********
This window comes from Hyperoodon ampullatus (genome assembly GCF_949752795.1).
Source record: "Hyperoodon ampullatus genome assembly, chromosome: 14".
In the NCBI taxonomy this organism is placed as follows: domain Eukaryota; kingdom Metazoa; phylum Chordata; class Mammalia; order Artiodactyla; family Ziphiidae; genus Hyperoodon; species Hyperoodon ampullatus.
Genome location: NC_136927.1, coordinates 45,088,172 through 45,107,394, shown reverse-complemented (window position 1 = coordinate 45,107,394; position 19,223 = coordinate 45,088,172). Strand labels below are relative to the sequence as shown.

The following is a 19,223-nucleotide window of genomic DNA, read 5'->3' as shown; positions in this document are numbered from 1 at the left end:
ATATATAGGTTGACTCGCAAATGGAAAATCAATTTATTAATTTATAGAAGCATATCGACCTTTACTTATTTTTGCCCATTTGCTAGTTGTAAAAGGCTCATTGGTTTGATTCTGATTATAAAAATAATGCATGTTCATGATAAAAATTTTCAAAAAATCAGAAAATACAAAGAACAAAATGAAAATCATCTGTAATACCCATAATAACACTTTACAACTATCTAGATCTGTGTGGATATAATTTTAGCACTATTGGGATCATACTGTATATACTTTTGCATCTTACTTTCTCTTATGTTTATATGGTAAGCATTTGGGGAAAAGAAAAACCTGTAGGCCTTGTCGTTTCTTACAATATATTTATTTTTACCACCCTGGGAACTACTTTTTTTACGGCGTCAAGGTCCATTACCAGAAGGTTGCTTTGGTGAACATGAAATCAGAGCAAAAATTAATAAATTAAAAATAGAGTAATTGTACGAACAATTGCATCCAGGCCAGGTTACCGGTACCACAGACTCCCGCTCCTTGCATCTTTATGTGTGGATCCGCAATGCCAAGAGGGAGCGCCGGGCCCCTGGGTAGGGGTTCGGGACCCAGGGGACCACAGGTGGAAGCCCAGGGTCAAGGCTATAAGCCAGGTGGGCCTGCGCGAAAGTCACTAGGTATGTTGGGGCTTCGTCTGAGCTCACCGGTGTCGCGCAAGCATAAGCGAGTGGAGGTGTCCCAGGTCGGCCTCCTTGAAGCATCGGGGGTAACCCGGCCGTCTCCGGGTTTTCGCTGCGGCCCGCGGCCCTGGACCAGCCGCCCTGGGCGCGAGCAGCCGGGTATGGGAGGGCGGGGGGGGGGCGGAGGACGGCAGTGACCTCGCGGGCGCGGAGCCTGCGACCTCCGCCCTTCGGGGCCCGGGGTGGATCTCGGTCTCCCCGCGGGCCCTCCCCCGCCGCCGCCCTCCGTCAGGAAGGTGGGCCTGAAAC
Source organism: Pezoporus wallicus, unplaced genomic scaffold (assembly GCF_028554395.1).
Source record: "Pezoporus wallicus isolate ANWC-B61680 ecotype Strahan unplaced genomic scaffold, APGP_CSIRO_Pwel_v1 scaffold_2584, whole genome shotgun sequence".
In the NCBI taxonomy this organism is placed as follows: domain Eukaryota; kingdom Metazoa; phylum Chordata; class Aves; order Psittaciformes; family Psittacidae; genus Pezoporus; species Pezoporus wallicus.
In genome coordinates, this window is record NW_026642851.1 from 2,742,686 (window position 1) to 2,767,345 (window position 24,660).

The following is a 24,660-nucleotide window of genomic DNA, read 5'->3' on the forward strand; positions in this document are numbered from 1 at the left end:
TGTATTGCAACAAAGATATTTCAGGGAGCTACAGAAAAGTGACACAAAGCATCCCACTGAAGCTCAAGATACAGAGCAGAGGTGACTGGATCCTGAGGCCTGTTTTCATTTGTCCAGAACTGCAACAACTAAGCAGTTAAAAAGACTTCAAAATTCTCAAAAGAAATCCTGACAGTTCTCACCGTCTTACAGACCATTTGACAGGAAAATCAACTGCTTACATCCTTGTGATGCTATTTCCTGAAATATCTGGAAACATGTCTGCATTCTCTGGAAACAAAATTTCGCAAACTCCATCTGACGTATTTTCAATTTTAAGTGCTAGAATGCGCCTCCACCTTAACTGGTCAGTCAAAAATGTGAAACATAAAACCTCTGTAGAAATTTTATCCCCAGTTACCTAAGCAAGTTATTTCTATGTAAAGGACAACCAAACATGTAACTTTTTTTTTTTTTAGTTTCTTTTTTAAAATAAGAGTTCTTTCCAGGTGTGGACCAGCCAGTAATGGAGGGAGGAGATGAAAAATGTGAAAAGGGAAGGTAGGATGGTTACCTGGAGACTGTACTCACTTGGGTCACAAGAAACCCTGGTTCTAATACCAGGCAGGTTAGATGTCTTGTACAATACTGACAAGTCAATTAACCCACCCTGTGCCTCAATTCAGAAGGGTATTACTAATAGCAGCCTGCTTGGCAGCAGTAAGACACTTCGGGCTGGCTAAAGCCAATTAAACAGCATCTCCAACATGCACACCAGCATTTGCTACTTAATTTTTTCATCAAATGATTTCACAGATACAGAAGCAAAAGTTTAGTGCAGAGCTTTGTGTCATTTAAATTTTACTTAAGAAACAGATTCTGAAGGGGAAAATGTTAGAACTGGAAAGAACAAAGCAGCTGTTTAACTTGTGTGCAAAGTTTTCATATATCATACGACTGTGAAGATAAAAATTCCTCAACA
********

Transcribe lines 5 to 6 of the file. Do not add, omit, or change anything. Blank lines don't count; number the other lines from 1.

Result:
The following is a 19,223-nucleotide window of genomic DNA, read 5'->3' as shown; positions in this document are numbered from 1 at the left end:
ATATATAGGTTGACTCGCAAATGGAAAATCAATTTATTAATTTATAGAAGCATATCGACCTTTACTTATTTTTGCCCATTTGCTAGTTGTAAAAGGCTCATTGGTTTGATTCTGATTATAAAAATAATGCATGTTCATGATAAAAATTTTCAAAAAATCAGAAAATACAAAGAACAAAATGAAAATCATCTGTAATACCCATAATAACACTTTACAACTATCTAGATCTGTGTGGATATAATTTTAGCACTATTGGGATCATACTGTATATACTTTTGCATCTTACTTTCTCTTATGTTTATATGGTAAGCATTTGGGGAAAAGAAAAACCTGTAGGCCTTGTCGTTTCTTACAATATATTTATTTTTACCACCCTGGGAACTACTTTTTTTACGGCGTCAAGGTCCATTACCAGAAGGTTGCTTTGGTGAACATGAAATCAGAGCAAAAATTAATAAATTAAAAATAGAGTAATTGTACGAACAATTGCATCCAGGCCAGGTTACCGGTACCACAGACTCCCGCTCCTTGCATCTTTATGTGTGGATCCGCAATGCCAAGAGGGAGCGCCGGGCCCCTGGGTAGGGGTTCGGGACCCAGGGGACCACAGGTGGAAGCCCAGGGTCAAGGCTATAAGCCAGGTGGGCCTGCGCGAAAGTCACTAGGTATGTTGGGGCTTCGTCTGAGCTCACCGGTGTCGCGCAAGCATAAGCGAGTGGAGGTGTCCCAGGTCGGCCTCCTTGAAGCATCGGGGGTAACCCGGCCGTCTCCGGGTTTTCGCTGCGGCCCGCGGCCCTGGACCAGCCGCCCTGGGCGCGAGCAGCCGGGTATGGGAGGGCGGGGGGGGGGCGGAGGACGGCAGTGACCTCGCGGGCGCGGAGCCTGCGACCTCCGCCCTTCGGGGCCCGGGGTGGATCTCGGTCTCCCCGCGGGCCCTCCCCCGCCGCCGCCCTCCGTCAGGAAGGTGGGCCTGAAAC